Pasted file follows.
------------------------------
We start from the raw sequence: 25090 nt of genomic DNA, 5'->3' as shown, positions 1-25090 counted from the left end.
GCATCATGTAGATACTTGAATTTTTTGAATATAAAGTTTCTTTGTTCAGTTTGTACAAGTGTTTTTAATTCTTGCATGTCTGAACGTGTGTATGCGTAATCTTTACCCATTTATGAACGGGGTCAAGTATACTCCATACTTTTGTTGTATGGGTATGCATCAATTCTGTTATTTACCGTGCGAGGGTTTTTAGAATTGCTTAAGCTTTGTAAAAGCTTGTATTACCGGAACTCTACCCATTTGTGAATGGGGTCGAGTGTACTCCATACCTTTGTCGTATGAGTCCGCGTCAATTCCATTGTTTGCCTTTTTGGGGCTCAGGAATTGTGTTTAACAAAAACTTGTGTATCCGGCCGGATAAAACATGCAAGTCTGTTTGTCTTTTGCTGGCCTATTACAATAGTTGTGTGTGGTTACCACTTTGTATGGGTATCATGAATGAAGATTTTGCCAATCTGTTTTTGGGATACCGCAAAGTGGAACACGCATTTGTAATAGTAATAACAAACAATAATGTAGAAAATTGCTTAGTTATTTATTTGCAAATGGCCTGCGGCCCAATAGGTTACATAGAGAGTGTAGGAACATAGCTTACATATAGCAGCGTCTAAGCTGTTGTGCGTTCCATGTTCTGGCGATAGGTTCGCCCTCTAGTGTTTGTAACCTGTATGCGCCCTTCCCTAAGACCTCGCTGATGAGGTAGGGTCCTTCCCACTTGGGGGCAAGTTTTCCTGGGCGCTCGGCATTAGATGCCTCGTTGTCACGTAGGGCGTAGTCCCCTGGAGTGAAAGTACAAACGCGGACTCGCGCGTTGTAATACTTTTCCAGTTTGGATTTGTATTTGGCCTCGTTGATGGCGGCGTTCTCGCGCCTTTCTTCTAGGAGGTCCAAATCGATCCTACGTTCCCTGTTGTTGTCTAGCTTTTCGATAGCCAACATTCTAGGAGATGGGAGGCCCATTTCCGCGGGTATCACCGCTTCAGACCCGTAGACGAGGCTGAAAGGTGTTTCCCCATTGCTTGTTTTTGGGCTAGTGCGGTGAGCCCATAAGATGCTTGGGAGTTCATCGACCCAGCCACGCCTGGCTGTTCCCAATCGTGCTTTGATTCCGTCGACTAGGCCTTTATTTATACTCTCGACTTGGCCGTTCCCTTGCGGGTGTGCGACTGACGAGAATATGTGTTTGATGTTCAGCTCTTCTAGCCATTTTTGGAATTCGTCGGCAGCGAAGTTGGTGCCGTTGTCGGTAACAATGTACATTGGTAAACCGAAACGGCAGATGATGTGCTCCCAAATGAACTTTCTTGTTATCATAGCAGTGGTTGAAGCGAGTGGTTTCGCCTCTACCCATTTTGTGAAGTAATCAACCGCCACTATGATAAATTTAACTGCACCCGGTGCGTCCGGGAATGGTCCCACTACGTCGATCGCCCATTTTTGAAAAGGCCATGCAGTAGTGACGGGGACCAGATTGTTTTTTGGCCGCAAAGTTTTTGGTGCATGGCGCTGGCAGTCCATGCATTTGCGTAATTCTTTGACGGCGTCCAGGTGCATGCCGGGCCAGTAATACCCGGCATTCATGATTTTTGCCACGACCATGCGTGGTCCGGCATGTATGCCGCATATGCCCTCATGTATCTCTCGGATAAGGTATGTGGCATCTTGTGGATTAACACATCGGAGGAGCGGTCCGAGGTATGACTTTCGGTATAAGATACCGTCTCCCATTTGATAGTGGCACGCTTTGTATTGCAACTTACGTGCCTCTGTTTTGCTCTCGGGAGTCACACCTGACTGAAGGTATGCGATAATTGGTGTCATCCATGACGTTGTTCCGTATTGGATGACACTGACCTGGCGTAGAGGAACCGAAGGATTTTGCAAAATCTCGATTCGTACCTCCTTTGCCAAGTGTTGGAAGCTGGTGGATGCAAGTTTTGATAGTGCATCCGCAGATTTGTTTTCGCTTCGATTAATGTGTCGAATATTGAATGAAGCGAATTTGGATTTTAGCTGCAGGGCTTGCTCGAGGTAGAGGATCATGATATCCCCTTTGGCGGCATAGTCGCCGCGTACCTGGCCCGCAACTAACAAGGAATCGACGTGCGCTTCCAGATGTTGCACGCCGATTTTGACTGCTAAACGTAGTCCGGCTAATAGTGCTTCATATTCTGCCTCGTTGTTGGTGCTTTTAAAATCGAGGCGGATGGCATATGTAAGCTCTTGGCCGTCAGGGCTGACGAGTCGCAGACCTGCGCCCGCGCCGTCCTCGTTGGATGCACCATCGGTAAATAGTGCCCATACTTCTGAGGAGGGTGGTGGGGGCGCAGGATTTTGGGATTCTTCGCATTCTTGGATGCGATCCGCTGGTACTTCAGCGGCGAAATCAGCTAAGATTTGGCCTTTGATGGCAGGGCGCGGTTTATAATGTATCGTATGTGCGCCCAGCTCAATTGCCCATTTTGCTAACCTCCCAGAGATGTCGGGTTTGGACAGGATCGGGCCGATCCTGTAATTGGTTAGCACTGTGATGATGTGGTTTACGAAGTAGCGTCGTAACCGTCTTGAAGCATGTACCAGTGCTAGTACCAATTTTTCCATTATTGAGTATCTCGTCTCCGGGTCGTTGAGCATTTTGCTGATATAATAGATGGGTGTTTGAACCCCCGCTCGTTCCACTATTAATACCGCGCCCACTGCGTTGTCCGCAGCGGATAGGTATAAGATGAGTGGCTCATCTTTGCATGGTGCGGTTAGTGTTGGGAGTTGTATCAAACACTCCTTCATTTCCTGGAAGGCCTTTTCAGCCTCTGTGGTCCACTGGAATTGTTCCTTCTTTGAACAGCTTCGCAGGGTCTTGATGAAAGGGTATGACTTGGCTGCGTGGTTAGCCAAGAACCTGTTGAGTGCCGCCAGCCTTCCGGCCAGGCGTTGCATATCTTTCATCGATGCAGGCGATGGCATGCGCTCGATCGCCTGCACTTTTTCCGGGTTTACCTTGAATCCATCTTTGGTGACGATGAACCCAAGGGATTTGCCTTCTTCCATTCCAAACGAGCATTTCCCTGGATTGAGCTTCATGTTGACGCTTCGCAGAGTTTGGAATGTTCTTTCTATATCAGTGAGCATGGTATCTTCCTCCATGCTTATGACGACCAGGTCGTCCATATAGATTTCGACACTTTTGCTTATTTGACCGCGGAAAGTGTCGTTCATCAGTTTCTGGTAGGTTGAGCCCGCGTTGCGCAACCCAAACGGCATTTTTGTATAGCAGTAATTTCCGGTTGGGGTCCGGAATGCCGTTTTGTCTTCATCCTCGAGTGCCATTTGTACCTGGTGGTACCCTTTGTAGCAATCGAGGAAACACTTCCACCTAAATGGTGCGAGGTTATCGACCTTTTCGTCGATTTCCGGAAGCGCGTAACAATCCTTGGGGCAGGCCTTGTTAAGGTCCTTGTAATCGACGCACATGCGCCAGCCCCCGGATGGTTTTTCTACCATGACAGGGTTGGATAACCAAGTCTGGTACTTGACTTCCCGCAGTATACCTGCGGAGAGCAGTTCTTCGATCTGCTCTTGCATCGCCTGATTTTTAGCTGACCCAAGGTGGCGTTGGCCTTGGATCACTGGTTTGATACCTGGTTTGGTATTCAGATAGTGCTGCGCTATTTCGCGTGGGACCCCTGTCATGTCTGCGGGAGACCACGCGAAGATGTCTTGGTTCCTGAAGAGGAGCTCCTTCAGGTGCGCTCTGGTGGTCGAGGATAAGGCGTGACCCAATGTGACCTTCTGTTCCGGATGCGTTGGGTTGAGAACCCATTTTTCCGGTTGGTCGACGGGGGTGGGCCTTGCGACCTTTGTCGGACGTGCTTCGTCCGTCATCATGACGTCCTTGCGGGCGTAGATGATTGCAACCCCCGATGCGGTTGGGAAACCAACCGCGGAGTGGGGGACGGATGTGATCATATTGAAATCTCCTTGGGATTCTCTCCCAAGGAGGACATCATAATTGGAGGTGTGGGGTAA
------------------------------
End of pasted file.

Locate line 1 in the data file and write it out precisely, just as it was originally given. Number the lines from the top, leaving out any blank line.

We start from the raw sequence: 25090 nt of genomic DNA, 5'->3' as shown, positions 1-25090 counted from the left end.